musica Dei donum
Claude LE JEUNE (c1530 - 1600): "Airs et psaumes"
Claudine Ansermet, sopranoa;
Paolo Cherici, lute
rec: Feb 2000, Pugnano (Pisa)
Glossa - GCD C80012 (R) (© 2014) (68'06")
Liner-notes: E/D/F; lyrics - no translations
Cover & track-list
Scores Le Jeune
Emanuel ADRIAENSSEN (c1554-1604):
Praeludium 3. toni;
Praeludium 9. toni;
Praeludium 10. toni;
Jacques EDINTHON (16th C):
Claude LE JEUNEa:
Doucette, doux sucre fin ;
Enten de mes plaints ;
Las! Je me pleing ;
Mon coeur que d'ennuis ;
O doux et beaux yeux ;
O que je peusse à mon gré ;
Puisque ne veus me guerir ;
Qu'est devenu ce bel oeil ;
Rendons graces à Dieu ;
Une puce j'ay ;
Vers toy, Seigneur dous ;
Vien belle vien ;
Voicy le verd et beau May ;
Vous qu'amour tou-bon favorize - Tel se plaint d'amour ;
Joachim VAN DEN HOVE (1567-1620):
Elias MERTEL (c1560-1626):
Praeludium 4 ;
Praeludium 161 
Julien PERRICHON (1566-c1600)
Claude Le Jeune,  Le Printans, 1603
 Pseaumes en vers mesurez, 1606
 Airs, 1608
 Second livre des airs, 1608
 Joachim van den Hove, Delitiae musicae, 1612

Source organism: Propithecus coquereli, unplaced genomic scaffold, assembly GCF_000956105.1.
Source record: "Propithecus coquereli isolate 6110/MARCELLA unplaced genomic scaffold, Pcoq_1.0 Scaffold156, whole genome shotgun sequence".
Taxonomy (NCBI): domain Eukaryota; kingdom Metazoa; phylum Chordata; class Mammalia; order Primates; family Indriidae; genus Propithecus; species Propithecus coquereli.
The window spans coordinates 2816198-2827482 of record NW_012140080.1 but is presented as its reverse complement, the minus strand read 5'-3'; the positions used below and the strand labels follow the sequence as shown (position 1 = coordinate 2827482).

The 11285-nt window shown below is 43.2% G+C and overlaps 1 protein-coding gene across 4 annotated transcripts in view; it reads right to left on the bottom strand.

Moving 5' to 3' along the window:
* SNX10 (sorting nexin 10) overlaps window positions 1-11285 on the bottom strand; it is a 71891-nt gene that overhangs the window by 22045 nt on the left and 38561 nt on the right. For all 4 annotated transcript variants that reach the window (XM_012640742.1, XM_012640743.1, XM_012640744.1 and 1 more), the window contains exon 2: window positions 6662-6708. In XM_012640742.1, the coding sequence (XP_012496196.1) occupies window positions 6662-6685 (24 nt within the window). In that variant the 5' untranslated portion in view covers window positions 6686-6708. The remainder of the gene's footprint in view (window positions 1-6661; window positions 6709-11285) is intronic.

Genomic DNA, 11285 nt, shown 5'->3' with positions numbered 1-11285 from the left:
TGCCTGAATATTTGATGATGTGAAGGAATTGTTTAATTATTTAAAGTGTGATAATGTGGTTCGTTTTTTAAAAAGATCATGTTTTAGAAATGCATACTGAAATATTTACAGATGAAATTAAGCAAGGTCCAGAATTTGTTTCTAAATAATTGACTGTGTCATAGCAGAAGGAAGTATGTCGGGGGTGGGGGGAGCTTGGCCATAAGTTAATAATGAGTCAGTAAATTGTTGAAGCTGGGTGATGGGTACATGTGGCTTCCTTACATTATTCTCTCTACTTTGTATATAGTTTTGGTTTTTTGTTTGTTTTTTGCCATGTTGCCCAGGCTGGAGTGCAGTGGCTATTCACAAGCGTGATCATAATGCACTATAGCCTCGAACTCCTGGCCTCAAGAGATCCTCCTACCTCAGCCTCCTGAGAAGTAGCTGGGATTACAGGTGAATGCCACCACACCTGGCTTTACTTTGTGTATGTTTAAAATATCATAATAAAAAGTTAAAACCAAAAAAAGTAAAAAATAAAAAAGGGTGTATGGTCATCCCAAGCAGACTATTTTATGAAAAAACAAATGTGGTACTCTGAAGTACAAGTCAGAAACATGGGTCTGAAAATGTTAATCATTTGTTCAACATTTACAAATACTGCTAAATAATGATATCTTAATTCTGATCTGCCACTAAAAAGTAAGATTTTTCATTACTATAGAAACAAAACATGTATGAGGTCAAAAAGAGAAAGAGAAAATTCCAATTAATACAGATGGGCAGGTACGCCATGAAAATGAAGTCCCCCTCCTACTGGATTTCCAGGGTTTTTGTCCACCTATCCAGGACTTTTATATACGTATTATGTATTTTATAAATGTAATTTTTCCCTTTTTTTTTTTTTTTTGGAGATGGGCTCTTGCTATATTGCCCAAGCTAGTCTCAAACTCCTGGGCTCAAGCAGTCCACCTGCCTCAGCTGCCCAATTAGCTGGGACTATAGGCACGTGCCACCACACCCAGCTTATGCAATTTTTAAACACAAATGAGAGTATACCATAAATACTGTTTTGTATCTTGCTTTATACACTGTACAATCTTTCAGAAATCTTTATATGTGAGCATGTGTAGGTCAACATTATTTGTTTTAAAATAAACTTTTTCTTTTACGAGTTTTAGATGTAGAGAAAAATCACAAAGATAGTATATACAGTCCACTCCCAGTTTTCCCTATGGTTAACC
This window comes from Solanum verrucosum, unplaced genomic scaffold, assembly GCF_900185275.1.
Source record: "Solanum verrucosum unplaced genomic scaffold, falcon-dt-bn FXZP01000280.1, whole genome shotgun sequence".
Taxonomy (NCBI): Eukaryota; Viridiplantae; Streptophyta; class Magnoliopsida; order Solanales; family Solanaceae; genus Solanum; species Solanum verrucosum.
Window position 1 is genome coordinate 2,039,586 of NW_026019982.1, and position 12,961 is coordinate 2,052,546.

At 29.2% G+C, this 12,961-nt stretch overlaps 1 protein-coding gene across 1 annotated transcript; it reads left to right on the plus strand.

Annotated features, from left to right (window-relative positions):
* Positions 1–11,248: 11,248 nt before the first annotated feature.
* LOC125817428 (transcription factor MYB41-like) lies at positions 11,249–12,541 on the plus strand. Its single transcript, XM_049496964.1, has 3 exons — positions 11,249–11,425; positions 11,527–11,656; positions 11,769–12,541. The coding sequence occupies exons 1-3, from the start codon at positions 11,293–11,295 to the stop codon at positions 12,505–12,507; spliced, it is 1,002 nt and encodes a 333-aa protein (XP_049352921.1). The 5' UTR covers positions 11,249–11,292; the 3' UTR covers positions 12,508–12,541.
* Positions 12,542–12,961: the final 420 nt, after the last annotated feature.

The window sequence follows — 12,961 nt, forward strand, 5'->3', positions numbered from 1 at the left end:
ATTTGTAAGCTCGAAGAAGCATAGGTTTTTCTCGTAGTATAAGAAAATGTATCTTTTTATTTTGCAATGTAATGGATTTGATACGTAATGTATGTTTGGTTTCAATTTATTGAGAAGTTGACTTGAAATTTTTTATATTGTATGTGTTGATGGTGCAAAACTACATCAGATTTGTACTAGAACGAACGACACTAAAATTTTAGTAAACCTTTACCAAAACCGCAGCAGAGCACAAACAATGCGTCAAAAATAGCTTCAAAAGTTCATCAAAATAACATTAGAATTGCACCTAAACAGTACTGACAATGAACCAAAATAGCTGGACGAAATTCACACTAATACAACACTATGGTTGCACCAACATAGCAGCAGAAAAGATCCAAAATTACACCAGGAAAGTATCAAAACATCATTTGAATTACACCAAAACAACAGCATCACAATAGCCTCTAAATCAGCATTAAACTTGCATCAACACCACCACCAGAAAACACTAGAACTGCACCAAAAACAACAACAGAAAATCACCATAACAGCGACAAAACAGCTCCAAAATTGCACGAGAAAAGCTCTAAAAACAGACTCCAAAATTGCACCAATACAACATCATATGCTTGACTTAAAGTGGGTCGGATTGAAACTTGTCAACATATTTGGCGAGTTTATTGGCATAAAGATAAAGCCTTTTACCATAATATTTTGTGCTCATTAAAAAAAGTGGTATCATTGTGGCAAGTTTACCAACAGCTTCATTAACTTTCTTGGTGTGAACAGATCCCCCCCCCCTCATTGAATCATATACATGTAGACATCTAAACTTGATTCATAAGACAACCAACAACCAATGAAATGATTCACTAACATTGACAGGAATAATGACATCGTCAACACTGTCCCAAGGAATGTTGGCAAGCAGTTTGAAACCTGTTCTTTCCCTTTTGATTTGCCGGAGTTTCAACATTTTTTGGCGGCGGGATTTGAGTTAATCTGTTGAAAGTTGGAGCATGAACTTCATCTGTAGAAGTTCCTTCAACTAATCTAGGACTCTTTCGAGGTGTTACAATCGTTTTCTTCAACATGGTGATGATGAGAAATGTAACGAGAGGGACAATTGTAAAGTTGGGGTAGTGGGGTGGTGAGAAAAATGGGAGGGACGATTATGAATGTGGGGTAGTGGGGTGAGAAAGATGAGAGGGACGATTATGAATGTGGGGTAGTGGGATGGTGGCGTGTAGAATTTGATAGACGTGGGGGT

Elias Mertel, Hortus musicalis novus, 1615
The air de cour was one of the main genres of secular vocal music in France in the 17th century. It was usually scored for one voice and lute, sometimes a couple of voices. This disc presents songs from the early stage in the history of the genre, written by one of France's main composers around 1600. However, he didn't compose them as they are performed here but rather as ensemble pieces. That doesn't mean that they can't be performed as songs for voice and lute.
Le Jeune is not an unknown quantity but it would be exaggerating to say that he is a household name. His name is probably better-known than his music as he is not that well represented on disc. His Missa ad placitum is one of his best-known works and sometimes chansons from the collection Le Printans of 1603 are performed. Most of his oeuvre is little-known and that goes for his secular works as well as for his sacred music.